Having thus shown that I could say something of these desolated towers, which the desire of social intercourse, or the facility of mutual defence, had drawn together at the head of this Glen, I need not add any farther reason to show, that there is no resemblance between them and the solitary habitation of Dame Elspeth Glendinning.

Beyond these dwellings are some remains of natural wood, and a considerable portion of morass and bog; but I would not advise any who may be curious in localities, to spend time in looking for the fountain and holly-tree of the White Lady. While I am on the subject I may add, that Captain Clutterbuck, the imaginary editor of the Monastery, has no real prototype in the village of Melrose or neighbourhood, that ever I saw or heard of.

To give some individuality to this personage, he is described as a character which sometimes occurs in actual society — a person who, having spent his life within the necessary duties of a technical profession, from which he has been at length emancipated, finds himself without any occupation whatever, and is apt to become the prey of ennui, until he discerns some petty subject of investigation commensurate to his talents, the study of which gives him employment in solitude; while the conscious possession of information peculiar to himself, adds to his consequence in society.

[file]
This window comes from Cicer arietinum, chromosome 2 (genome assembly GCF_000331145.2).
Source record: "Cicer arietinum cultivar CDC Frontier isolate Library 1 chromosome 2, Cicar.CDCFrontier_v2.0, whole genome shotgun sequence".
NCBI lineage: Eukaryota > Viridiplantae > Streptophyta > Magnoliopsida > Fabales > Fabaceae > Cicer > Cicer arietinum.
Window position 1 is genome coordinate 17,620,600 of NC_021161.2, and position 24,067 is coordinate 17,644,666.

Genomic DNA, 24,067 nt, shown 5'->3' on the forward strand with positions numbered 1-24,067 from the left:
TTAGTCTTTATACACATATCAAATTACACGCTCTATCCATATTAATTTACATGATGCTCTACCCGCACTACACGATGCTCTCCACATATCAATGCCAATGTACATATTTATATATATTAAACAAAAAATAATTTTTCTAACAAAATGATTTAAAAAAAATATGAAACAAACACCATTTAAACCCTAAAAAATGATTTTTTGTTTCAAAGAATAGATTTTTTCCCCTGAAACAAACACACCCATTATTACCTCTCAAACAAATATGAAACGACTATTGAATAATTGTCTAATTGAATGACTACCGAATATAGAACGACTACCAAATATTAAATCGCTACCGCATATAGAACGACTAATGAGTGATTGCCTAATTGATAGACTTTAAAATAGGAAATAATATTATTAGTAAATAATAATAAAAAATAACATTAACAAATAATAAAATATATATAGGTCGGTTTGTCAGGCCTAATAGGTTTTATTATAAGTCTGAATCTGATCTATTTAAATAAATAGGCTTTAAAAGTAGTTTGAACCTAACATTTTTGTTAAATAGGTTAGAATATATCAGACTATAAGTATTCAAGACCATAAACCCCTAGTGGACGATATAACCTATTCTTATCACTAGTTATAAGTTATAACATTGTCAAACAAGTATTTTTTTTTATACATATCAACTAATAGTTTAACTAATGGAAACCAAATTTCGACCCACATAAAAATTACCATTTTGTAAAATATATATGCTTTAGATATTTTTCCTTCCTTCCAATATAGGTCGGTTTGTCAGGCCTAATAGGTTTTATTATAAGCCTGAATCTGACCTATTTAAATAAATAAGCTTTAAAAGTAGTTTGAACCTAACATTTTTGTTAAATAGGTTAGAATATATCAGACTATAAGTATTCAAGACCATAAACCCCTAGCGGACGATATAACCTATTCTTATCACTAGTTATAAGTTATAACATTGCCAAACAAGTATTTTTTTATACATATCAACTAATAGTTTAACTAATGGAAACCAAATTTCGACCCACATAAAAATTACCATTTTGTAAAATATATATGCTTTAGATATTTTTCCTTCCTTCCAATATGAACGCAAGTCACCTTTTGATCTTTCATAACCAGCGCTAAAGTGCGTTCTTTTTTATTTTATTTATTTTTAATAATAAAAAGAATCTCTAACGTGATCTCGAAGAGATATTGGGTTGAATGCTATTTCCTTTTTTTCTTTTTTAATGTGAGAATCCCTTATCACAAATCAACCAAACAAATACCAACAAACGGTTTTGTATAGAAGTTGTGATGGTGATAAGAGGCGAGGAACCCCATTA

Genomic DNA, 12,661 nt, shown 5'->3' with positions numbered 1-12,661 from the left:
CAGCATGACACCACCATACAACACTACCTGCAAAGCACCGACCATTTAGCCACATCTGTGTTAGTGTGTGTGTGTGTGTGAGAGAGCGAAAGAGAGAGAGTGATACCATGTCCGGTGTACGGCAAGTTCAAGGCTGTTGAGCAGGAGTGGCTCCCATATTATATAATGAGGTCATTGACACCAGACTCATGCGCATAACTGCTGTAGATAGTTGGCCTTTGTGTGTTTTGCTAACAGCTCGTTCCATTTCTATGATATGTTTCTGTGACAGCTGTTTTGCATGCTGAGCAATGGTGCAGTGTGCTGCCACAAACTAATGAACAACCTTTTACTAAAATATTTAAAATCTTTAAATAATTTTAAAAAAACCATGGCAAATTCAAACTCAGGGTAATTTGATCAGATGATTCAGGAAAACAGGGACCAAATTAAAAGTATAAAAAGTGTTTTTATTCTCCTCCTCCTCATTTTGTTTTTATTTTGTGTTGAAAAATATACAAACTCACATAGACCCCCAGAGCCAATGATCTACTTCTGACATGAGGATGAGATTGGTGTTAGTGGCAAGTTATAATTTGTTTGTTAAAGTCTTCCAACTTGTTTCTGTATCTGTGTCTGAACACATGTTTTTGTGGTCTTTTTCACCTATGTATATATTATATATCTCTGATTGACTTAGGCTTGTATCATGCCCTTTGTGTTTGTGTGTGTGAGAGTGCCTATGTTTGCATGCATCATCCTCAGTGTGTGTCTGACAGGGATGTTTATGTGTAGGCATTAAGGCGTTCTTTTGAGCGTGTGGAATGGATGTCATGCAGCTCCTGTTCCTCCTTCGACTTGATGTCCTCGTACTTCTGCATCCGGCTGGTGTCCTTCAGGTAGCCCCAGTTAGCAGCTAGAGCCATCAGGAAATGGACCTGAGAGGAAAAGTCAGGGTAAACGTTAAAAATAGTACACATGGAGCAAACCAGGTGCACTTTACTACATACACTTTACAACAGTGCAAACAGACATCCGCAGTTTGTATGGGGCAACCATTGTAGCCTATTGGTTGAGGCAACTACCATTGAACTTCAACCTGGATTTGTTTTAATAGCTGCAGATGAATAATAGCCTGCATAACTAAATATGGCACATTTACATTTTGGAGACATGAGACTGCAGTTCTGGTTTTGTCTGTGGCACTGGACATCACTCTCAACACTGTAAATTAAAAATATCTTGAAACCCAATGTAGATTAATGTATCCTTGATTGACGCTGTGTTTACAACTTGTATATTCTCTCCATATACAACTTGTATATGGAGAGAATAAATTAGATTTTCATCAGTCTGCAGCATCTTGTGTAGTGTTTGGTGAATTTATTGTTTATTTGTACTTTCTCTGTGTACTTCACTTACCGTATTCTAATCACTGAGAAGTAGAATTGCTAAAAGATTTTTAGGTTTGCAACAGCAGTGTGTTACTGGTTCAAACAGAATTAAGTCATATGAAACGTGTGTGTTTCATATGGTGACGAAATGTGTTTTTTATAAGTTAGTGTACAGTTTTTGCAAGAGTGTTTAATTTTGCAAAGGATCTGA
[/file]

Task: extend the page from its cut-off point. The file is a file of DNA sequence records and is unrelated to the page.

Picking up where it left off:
I have often observed, that the lighter and trivial branches of antiquarian study are singularly useful in relieving vacuity of such a kind, and have known them serve many a Captain Clutterbuck to retreat upon; I was therefore a good deal surprised, when I found the antiquarian Captain identified with a neighbour and friend of my own, who could never have been confounded with him by any one who had read the book, and seen the party alluded to.